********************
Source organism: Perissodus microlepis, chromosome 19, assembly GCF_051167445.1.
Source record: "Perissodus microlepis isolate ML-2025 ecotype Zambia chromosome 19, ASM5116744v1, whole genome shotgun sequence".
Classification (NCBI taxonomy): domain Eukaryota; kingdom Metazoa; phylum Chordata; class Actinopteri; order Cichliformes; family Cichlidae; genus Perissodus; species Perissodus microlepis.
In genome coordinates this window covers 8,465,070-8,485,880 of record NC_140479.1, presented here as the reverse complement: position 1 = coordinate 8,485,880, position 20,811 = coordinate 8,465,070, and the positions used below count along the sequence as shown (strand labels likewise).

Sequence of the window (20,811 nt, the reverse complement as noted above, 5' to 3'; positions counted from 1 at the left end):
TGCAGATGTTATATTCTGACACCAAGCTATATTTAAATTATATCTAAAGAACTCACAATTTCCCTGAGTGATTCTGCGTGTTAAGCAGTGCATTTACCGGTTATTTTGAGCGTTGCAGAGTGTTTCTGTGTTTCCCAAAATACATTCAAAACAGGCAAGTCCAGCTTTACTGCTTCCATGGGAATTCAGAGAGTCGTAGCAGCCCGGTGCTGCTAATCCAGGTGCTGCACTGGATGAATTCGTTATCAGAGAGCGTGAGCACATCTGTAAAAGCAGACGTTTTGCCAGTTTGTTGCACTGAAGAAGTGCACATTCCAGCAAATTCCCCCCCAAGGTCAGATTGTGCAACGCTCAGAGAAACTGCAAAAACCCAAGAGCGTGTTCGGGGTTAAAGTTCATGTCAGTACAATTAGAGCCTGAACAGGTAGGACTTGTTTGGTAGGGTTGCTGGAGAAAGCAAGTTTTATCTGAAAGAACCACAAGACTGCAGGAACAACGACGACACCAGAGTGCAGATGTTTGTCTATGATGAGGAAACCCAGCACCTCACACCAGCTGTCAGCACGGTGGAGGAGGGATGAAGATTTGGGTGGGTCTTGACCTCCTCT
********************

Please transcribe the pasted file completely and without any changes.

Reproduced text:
Source organism: Perissodus microlepis, chromosome 19, assembly GCF_051167445.1.
Source record: "Perissodus microlepis isolate ML-2025 ecotype Zambia chromosome 19, ASM5116744v1, whole genome shotgun sequence".
Classification (NCBI taxonomy): domain Eukaryota; kingdom Metazoa; phylum Chordata; class Actinopteri; order Cichliformes; family Cichlidae; genus Perissodus; species Perissodus microlepis.
In genome coordinates this window covers 8,465,070-8,485,880 of record NC_140479.1, presented here as the reverse complement: position 1 = coordinate 8,485,880, position 20,811 = coordinate 8,465,070, and the positions used below count along the sequence as shown (strand labels likewise).

Sequence of the window (20,811 nt, the reverse complement as noted above, 5' to 3'; positions counted from 1 at the left end):
TGCAGATGTTATATTCTGACACCAAGCTATATTTAAATTATATCTAAAGAACTCACAATTTCCCTGAGTGATTCTGCGTGTTAAGCAGTGCATTTACCGGTTATTTTGAGCGTTGCAGAGTGTTTCTGTGTTTCCCAAAATACATTCAAAACAGGCAAGTCCAGCTTTACTGCTTCCATGGGAATTCAGAGAGTCGTAGCAGCCCGGTGCTGCTAATCCAGGTGCTGCACTGGATGAATTCGTTATCAGAGAGCGTGAGCACATCTGTAAAAGCAGACGTTTTGCCAGTTTGTTGCACTGAAGAAGTGCACATTCCAGCAAATTCCCCCCCAAGGTCAGATTGTGCAACGCTCAGAGAAACTGCAAAAACCCAAGAGCGTGTTCGGGGTTAAAGTTCATGTCAGTACAATTAGAGCCTGAACAGGTAGGACTTGTTTGGTAGGGTTGCTGGAGAAAGCAAGTTTTATCTGAAAGAACCACAAGACTGCAGGAACAACGACGACACCAGAGTGCAGATGTTTGTCTATGATGAGGAAACCCAGCACCTCACACCAGCTGTCAGCACGGTGGAGGAGGGATGAAGATTTGGGTGGGTCTTGACCTCCTCT